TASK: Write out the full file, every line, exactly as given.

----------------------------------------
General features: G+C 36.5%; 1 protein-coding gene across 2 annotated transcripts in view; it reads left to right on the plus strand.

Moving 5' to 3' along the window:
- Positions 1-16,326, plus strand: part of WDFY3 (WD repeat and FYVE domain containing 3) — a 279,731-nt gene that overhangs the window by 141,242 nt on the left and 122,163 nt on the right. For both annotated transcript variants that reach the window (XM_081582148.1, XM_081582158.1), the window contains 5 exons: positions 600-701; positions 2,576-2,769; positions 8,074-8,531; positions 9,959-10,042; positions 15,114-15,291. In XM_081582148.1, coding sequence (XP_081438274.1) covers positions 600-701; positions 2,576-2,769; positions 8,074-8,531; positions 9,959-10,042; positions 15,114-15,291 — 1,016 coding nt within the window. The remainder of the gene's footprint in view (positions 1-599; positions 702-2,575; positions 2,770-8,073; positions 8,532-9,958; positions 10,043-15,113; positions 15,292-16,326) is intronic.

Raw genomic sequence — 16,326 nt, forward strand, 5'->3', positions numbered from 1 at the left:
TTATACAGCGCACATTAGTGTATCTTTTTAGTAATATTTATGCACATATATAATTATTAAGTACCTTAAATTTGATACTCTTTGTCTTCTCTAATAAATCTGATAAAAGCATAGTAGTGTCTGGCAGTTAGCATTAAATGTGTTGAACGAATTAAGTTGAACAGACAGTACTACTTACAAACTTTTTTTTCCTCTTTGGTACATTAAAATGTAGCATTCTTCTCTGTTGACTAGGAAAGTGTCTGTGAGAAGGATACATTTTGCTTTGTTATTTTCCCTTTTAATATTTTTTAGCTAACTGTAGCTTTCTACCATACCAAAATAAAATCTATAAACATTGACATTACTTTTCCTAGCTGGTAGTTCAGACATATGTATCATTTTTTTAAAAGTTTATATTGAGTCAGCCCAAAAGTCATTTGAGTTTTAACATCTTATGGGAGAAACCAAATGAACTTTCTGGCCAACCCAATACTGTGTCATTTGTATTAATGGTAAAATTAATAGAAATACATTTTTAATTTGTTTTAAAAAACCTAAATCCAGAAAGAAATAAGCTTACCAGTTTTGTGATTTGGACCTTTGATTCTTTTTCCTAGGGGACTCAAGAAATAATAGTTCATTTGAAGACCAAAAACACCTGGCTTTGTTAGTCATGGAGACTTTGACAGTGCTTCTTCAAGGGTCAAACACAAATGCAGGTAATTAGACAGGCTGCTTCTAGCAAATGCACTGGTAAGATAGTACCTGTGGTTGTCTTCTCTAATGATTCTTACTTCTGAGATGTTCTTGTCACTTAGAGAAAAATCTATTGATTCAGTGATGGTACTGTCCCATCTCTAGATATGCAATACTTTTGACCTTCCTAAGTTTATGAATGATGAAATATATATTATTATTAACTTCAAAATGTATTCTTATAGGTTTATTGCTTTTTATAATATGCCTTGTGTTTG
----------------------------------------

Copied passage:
General features: G+C 36.5%; 1 protein-coding gene across 2 annotated transcripts in view; it reads left to right on the plus strand.

Moving 5' to 3' along the window:
- Positions 1-16,326, plus strand: part of WDFY3 (WD repeat and FYVE domain containing 3) — a 279,731-nt gene that overhangs the window by 141,242 nt on the left and 122,163 nt on the right. For both annotated transcript variants that reach the window (XM_081582148.1, XM_081582158.1), the window contains 5 exons: positions 600-701; positions 2,576-2,769; positions 8,074-8,531; positions 9,959-10,042; positions 15,114-15,291. In XM_081582148.1, coding sequence (XP_081438274.1) covers positions 600-701; positions 2,576-2,769; positions 8,074-8,531; positions 9,959-10,042; positions 15,114-15,291 — 1,016 coding nt within the window. The remainder of the gene's footprint in view (positions 1-599; positions 702-2,575; positions 2,770-8,073; positions 8,532-9,958; positions 10,043-15,113; positions 15,292-16,326) is intronic.

Raw genomic sequence — 16,326 nt, forward strand, 5'->3', positions numbered from 1 at the left:
TTATACAGCGCACATTAGTGTATCTTTTTAGTAATATTTATGCACATATATAATTATTAAGTACCTTAAATTTGATACTCTTTGTCTTCTCTAATAAATCTGATAAAAGCATAGTAGTGTCTGGCAGTTAGCATTAAATGTGTTGAACGAATTAAGTTGAACAGACAGTACTACTTACAAACTTTTTTTTCCTCTTTGGTACATTAAAATGTAGCATTCTTCTCTGTTGACTAGGAAAGTGTCTGTGAGAAGGATACATTTTGCTTTGTTATTTTCCCTTTTAATATTTTTTAGCTAACTGTAGCTTTCTACCATACCAAAATAAAATCTATAAACATTGACATTACTTTTCCTAGCTGGTAGTTCAGACATATGTATCATTTTTTTAAAAGTTTATATTGAGTCAGCCCAAAAGTCATTTGAGTTTTAACATCTTATGGGAGAAACCAAATGAACTTTCTGGCCAACCCAATACTGTGTCATTTGTATTAATGGTAAAATTAATAGAAATACATTTTTAATTTGTTTTAAAAAACCTAAATCCAGAAAGAAATAAGCTTACCAGTTTTGTGATTTGGACCTTTGATTCTTTTTCCTAGGGGACTCAAGAAATAATAGTTCATTTGAAGACCAAAAACACCTGGCTTTGTTAGTCATGGAGACTTTGACAGTGCTTCTTCAAGGGTCAAACACAAATGCAGGTAATTAGACAGGCTGCTTCTAGCAAATGCACTGGTAAGATAGTACCTGTGGTTGTCTTCTCTAATGATTCTTACTTCTGAGATGTTCTTGTCACTTAGAGAAAAATCTATTGATTCAGTGATGGTACTGTCCCATCTCTAGATATGCAATACTTTTGACCTTCCTAAGTTTATGAATGATGAAATATATATTATTATTAACTTCAAAATGTATTCTTATAGGTTTATTGCTTTTTATAATATGCCTTGTGTTTG